Par 35 and 3,154 Yards
#1~Par 4~366 Yards
The modest length opening hole demands a precise tee shot into the left side of the fairway, between a hidden creek left of the fairway and the large pine tree that guards the right front of the green. The large green complex slopes from left to right and back to front with classic Donald Ross features of a false front, back, and right. An opening par is a successful beginning.
#2~Par 4~390 Yards
The ideal tee shot here is straight away, down the middle. Trees and O.B. are right. Trees and a deep bunker in the landing area left make par a chore from the ill-placed drive. After an ideal tee shot, the approach here is severely uphill, usually requiring an extra club. A false front repels any shot not carrying into the green’s belly. A large green that slopes back to front allows for a variety of pin positions.
#3~Par 5~534 Yards
The first par five on the course should be attacked aggressively off the elevated tee box to a generous fairway below. One must avoid the bunker in the left landing area, and the tree grove on the right. A well struck and placed drive sets the golfer up to hit this green in two as the hole plays downhill through the green. A false front, back, and right at the green reminds the player not to fall asleep with regard to distance and direction. A word of caution: homeowners down #3 on both sides are well-stocked with ProV1s from errant tee shots.
#4~Par 4~398 Yards
Guests typically call this the longest 398 yard par four in North Carolina. The perfect tee shot is right center as the fairway slopes from right to left. There is a severe slope downward just past the 150 marker down to about the 100 yard plaque. Trees right and left of the fairway, with OB looming in both directions just beyond, make this a nervy drive. Another large green awaits one’s approach with a long greenside bunker right and a false back that abuts the O.B. North Road. The green is sloped from back to front, is two-tiered with a false right in the back part of the green. When the pin is in position #1, on the back tier, this is regarded by most as the most challenging hole on the golf course. The effective putting area back there is only about fifteen feet deep and twenty-five feet wide. A shot two yards short of the shelf will trickle back leaving a difficult-to-judge 30-40 footer and a shot two yards long can easily send the ball O.B.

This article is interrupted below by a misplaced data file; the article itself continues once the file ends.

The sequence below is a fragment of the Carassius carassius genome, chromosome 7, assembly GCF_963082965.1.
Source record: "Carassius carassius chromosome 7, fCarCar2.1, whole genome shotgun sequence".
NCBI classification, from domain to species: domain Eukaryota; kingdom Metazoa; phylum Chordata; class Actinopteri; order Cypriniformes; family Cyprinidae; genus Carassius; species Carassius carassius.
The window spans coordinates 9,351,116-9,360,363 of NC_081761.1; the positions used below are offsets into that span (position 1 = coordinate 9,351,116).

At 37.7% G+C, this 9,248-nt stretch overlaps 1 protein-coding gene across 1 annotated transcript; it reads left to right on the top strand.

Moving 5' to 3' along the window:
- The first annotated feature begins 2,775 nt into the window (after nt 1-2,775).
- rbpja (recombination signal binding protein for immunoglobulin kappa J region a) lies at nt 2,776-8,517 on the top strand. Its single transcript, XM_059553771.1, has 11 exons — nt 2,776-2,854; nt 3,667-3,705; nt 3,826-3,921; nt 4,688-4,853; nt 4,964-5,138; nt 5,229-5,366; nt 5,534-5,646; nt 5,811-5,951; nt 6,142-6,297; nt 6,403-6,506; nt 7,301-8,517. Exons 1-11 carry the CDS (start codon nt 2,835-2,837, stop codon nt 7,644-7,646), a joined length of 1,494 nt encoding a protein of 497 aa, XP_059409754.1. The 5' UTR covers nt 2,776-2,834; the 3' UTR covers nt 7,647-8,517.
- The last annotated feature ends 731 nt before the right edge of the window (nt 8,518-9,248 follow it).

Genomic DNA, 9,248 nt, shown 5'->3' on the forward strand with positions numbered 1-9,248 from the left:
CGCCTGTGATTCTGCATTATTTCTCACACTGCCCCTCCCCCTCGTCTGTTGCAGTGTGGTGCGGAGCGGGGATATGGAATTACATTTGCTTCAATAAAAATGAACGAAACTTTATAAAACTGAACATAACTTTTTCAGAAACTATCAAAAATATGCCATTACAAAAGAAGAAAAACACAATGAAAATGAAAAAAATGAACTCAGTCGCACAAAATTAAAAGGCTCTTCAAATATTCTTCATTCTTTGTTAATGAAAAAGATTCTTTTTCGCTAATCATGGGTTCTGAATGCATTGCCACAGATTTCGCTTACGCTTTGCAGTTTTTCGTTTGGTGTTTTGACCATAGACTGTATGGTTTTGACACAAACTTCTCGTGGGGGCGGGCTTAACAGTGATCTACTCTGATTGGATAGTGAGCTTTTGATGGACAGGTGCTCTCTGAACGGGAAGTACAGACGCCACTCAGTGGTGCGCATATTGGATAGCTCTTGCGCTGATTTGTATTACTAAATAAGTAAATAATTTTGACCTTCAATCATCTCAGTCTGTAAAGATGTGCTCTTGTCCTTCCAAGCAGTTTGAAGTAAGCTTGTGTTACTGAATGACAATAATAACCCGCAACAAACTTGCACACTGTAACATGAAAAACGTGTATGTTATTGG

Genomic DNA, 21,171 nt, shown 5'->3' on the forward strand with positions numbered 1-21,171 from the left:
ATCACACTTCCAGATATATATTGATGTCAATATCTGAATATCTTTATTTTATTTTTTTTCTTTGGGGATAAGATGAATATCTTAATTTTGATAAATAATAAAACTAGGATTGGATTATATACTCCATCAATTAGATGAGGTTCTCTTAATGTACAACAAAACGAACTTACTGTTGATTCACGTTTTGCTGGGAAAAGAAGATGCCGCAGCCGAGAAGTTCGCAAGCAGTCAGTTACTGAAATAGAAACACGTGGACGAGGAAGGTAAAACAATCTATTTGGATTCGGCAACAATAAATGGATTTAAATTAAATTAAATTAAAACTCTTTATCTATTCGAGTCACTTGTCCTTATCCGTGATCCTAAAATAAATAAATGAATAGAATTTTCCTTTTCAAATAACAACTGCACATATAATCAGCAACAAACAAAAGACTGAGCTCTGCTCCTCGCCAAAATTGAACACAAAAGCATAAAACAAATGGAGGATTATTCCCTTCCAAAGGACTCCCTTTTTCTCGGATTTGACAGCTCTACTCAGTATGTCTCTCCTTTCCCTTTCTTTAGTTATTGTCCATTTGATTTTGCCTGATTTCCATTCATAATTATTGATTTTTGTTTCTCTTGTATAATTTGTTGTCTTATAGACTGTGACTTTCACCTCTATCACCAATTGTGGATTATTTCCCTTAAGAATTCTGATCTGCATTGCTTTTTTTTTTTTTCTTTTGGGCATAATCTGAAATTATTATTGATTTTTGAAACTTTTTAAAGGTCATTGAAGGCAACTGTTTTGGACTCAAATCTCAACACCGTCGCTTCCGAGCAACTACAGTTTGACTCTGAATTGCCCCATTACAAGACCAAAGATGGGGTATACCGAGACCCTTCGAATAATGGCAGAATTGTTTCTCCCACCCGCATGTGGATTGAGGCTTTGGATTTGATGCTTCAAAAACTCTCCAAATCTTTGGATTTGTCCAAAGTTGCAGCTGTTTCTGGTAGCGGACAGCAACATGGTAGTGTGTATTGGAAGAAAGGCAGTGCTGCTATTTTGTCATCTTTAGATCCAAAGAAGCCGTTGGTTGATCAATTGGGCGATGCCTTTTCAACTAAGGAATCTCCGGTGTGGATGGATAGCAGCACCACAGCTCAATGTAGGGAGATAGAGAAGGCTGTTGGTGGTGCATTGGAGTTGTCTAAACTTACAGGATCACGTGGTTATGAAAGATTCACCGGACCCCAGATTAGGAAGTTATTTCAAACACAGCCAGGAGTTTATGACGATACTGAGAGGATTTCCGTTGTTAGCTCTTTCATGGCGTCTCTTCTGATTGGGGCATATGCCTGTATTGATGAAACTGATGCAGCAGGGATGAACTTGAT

#5~Par 4~389 Yards
A short hole for a #1 handicap, there is plenty that can go wrong here. (But let’s try to not think negatively for a moment.) The perfect tee shot is down the right center of the fairway. To achieve perfection, however, one must flirt with the unforgiving North Road, which is O.B. right. Trees along North Road sometimes throw right-ward tee balls back into play, but that’s usually a bad bet. Moreover, because the fairway slopes right to left, a bunker guards the landing area left, and most ominously of all, overhanging trees from the left droop into the left fairway airspace, the effective landing area for the tee shot is only 15 yards wide. The green is large, sloped back to front, with a false front and right. A back left pin turns this hole into a real bear.
#6~Par 3~181 Yards
Deceptively difficult, especially for a #17 handicap hole, this downhill par 3 plays a half club short, but threading it through the trees is only the golfer’s first challenge. Greenside bunkers left, right, and short leave no bail out area. The green is one of the most demanding on the course as it slopes sharply from front to back and left to right. When running at 11 or more on the Stimpmeter, a back right pin (pin position #1) on #6 is diabolical.
#7~Par 4~418 Yards
The best driving hole on the golf course, this tee box is elevated and invites a towering fade to a gentle dogleg that moves left to right. One is invited to “let the big dog eat” on the generous fairway below, but one cannot get careless as O.B. loom both left (“Don’t hit the cart path!”) and right (“Give me a kick back!”). The green complex was designed as a run-up green with no barriers in front and a green that slopes from back to front. There is a dramatic drop off in the back which discourages over-clubbing. Many regard this green as the trickiest to read on the course, especially when the hole is in the back third of the green.
#8~Par 4~384 Yards
A new Black tee box makes this hole very different from its cousins at the up-tees (351, blue; 341, white; 289, gold; and, 272, red). The Black tee shot requires a fade that peeks at the creek on the left as it veers back into the fairway. From the up-tees, the shot is straightway but must avoid the aforementioned creek left while also finding a spot between the bunker and tree on the left and a large tree on the right which guards approach shots into the green. #8 green has the most pronounced false front on the golf course. A shot not carrying the top can easily peel back 10-20 yards into the fairway leaving a new challenge back up the slope from a tight lie. The green also boasts false sides both left and right, with sand-traps well-placed on both sides to swallow up any shots slightly off-line. Breaks on this green tend to be subtle and deceptive and this green is exceptionally long and narrow.